SAN FRANCISCO – There was one common reaction when the Rev. Megan Rohrer said she wanted to start a farm in a weedy, glass-strewn vacant lot a few blocks from the Civic Center.
"People told me I was crazy," Rohrer said. "They said it was the wrong kind of space, you'll never be able to weed it, no one will come to work on it."
Yet the Free Farm will celebrate its first anniversary today, a year in which it grew and gave away more than 2,500 pounds of vegetables, making it the most bountiful of six gardens planted on Lutheran church-owned space in the Bay Area.
In an age when farmers markets are sprouting in every urban California neighborhood, the Free Farm is an unusual tale of success. Its "Hecka Local" brand produce, from tomatoes and zucchini to dwarf kale, pineapple sage and watermelon radishes, is prize-worthy, but is tended by volunteers and donated, no questions asked, to anyone who wants it.
"We want to provide an example of how to live based on generosity and sharing, instead of everything being seen as a profit," said a farm manager, who calls himself Tree.
He is joined Wednesdays and Saturdays by a dozen or more willing workers who mulch, shovel, weed and eat a communal vegan lunch. The volunteers come from all corners. There are students, teachers, members of a local temple, gardening mavens, food justice activists, the unemployed and people who describe themselves as living off the economic grid.
"We have eatings instead of meetings," said volunteer Pancho Ramos, as he sat with a bowl of bean stew and rice at the farm one day recently.
Ramos, who says he lives "without traditional currency," has watched the lemon and fig trees start to bear fruit and neighbors come by to get vegetables, surprised to find they are free.
"One woman took some zucchini and came back an hour later with empanadas," he said. "That's what a church should be."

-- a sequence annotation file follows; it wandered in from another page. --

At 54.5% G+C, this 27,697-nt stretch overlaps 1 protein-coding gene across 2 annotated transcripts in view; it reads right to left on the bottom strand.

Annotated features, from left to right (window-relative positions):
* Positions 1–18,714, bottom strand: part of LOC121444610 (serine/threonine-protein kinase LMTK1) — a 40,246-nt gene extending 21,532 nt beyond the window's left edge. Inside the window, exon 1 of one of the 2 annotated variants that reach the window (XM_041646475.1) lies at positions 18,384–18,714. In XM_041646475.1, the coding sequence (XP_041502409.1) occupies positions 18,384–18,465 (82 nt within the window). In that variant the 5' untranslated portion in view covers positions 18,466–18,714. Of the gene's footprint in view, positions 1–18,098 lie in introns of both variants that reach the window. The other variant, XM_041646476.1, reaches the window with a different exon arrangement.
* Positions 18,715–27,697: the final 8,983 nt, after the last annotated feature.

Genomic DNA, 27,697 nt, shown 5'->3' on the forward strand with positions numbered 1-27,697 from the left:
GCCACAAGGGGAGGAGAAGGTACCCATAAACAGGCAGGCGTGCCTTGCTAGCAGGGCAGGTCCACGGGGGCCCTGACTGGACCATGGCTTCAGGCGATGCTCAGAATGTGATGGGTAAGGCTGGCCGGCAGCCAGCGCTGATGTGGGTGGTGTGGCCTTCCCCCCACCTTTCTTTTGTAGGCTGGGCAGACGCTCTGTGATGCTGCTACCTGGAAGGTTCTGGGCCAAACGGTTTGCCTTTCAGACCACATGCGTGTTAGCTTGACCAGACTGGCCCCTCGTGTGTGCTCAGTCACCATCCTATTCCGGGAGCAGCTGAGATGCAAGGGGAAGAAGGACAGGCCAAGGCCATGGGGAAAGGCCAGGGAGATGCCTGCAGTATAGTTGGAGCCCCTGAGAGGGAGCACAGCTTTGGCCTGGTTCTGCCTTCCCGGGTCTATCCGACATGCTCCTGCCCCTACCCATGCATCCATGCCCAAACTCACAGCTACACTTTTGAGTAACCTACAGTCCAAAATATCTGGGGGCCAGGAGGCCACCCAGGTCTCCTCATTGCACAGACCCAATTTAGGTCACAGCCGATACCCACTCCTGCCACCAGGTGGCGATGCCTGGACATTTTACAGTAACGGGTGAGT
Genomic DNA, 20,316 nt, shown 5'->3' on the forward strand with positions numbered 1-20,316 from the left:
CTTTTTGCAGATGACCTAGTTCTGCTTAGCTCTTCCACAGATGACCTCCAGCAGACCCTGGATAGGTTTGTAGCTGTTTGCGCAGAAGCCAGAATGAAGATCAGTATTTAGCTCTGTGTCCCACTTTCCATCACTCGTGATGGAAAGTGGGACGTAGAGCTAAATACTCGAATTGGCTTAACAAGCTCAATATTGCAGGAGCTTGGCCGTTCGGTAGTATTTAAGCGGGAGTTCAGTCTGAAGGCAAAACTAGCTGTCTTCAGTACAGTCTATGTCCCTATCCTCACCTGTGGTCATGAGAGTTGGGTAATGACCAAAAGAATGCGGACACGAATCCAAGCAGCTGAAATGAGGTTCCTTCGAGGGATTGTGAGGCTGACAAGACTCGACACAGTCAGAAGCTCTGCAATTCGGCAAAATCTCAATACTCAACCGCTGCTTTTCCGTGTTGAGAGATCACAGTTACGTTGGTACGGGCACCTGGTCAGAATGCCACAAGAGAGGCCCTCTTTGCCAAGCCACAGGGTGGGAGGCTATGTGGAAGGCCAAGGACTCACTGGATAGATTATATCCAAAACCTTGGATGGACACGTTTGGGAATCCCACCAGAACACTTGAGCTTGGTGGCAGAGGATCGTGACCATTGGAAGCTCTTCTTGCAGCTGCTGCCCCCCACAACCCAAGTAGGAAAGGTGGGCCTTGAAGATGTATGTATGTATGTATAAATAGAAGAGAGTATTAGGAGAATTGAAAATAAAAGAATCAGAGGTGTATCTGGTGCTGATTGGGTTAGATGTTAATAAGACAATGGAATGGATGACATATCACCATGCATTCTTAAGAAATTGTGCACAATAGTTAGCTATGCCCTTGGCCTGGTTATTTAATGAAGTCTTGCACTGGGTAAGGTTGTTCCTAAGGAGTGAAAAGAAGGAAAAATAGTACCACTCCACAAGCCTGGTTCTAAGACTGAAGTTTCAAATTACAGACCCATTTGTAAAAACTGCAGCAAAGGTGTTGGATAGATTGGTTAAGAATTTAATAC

Rohrer, executive director of Welcome, a faith-based nonprofit that works on poverty issues, saw the farm as a way to bring quality produce to inner-city residents. She had worked with the chronically homeless for about a decade and saw them struggling not only to keep housing, but also to afford good fresh food.
"The city wanted community gardens, but there was all this red tape," she said. "Everything was taking years, so I started talking to different Lutheran pastors about getting space."
One of the available spots was the lot on Gough Street, one-third of an acre that had had been unoccupied since a fire destroyed St. Paulus Church in 1995. Like much of the city, it sat in close proximity to wealth and poverty, blocks from the ornate Opera House, expensive condos and public housing.
Rohrer, who grew up in South Dakota, knew backyard gardens and had learned community organizing, but she turned to local experts for farming help. Tree and Lauren Anderson, founder of Produce to the People, which harvests food from backyards and community gardens, joined her.
Together with volunteers they built a ramp from recycled Christmas trees. They scrounged for old pallets, buckets, concrete and hardware. They fertilized the sandy soil and built a labyrinth with bricks salvaged from the burned church.
Today's scheduled celebration includes a greenhouse-raising. Tree hopes to use the structure for seedlings to plant and give away.
"I want to inspire people to pay attention to where food comes from," he said.
The Free Farm continues the work he's done since the 1970s, when he first started gardening and planting avocado trees in the Mission District. He took his name because of his connection to trees, he said, but prefers not to talk about himself. ("It's not about me. It's about the work we can do," he says.)
He started the Free Food Stand in the Mission District in 2008 to give away vegetables from community gardens and surplus collected from other farmers markets. The stand, which has given away more than 12,000 pounds of produce in the past two years, now also gets vegetables from the Free Farm. "Hecka Local" always goes first.